In December 2014, the Japan Aerospace Exploration Agency (JAXA) launched a spacecraft called Hayabusa2. Hayabusa2 will also be deploying an "impactor" that is supposed to explode over the asteroid's surface to shoot a two-kilo copper object to blast a small crater into the surface.
The rock is known as a relic and belongs to a primitive type of asteroid formerly known as 162173 Ryugu. It was taken on Ryugu's surface during a hop.
The two "MINERVA" landers, which the probe deployed on the asteroid, have already made contact with the mother ship and sent back home some fantastic pictures as well.
Scientists have been working to find a suitable landing space on the asteroid's rough surface since the orbiter arrived.
Japan now has two rovers on an asteroid 280 million kilometres from Earth. "This is just a real charm of deep space exploration", said Takashi Kubota, a spokesman for the space agency. JAXA said both the two Minerva-II-1 rovers are functioning nominally and transmitting data and images. This instrument will dig a hole on the asteroid and collect the sample from below Ryugu's surface and bring it to Earth.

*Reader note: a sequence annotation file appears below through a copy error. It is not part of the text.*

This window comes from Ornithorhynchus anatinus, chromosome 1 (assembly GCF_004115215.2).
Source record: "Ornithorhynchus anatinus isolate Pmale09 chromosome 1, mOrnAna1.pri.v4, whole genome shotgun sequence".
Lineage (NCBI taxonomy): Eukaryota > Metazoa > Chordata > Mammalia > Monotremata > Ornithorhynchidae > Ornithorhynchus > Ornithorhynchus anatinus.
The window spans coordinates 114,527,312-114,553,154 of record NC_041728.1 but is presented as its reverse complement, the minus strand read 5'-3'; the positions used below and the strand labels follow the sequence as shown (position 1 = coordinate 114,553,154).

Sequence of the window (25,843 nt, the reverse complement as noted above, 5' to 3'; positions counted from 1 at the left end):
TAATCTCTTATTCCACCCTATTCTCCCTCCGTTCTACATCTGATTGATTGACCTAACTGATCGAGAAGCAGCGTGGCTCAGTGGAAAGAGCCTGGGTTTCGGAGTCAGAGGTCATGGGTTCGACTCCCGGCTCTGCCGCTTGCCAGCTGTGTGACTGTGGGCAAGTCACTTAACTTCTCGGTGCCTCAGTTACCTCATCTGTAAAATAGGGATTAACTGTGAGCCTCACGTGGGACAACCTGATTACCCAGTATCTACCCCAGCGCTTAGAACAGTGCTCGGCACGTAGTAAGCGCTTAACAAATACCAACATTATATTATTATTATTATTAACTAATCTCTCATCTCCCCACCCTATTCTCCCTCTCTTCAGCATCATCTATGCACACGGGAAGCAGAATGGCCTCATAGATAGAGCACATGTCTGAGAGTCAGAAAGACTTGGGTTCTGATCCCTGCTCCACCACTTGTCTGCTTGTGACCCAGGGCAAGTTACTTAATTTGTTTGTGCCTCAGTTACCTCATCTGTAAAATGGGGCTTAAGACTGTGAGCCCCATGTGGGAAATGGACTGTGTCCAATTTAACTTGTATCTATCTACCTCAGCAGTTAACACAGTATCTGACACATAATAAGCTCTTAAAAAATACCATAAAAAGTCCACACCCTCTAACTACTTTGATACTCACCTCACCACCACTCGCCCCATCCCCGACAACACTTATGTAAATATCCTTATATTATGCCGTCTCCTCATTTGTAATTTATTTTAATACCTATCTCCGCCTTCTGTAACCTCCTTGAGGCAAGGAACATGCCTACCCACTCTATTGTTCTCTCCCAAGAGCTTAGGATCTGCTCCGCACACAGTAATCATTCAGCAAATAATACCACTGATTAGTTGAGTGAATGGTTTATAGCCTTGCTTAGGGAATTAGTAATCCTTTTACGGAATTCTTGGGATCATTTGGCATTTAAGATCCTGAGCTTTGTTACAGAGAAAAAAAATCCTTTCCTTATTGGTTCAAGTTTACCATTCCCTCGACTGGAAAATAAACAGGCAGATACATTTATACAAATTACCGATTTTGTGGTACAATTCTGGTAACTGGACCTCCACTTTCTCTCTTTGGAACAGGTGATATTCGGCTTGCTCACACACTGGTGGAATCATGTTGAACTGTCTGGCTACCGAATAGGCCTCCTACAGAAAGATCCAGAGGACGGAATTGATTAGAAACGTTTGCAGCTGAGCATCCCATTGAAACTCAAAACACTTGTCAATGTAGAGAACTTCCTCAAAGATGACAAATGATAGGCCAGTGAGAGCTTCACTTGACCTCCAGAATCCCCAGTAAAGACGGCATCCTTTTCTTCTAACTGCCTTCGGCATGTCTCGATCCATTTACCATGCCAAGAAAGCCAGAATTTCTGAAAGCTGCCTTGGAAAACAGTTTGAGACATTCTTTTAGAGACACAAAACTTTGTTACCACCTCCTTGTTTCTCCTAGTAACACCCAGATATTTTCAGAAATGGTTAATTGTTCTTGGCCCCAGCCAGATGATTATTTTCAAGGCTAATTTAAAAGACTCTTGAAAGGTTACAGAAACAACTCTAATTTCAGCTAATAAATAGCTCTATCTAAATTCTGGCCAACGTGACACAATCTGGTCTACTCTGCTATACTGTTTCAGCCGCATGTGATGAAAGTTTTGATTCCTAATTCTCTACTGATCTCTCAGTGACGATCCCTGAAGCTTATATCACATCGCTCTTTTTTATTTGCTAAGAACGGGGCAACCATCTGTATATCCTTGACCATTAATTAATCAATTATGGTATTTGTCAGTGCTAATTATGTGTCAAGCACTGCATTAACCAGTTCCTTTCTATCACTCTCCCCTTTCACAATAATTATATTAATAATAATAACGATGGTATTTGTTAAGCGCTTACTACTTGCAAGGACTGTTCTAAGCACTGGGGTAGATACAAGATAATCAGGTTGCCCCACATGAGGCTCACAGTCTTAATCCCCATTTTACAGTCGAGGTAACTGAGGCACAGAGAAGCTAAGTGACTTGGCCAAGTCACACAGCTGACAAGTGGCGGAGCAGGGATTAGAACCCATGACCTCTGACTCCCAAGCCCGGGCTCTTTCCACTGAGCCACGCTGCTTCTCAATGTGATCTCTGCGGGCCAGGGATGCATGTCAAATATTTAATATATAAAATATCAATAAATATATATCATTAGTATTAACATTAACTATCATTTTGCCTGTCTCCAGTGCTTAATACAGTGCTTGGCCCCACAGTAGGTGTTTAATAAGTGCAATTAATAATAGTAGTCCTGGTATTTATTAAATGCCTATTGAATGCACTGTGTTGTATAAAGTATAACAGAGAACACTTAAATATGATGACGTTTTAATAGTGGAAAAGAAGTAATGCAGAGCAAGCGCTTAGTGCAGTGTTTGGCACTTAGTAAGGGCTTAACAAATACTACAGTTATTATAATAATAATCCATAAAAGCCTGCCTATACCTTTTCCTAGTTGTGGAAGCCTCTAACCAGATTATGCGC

How can studying asteroids help solar system science?
Once the spacecraft reaches the surface, it will fire a bullet at great speed into Ryugu, with the resulting blasted particles being collected by a catcher.
There have been some anxious moments when the verbal exchange link with the bots became misplaced quickly after separation."Conversation with MINERVA-II1 has for the time being stopped".
Japan's space agency has managed to surpass ESA's achievement of landing a craft on an asteroid by landing two rovers on another.
The rovers hop and float across the asteroid-thanks to its low gravity-to capture information including photos and the asteroid's temperature.
It will also release a lander called Mascot and a large rover called Minerva-II-2 next year.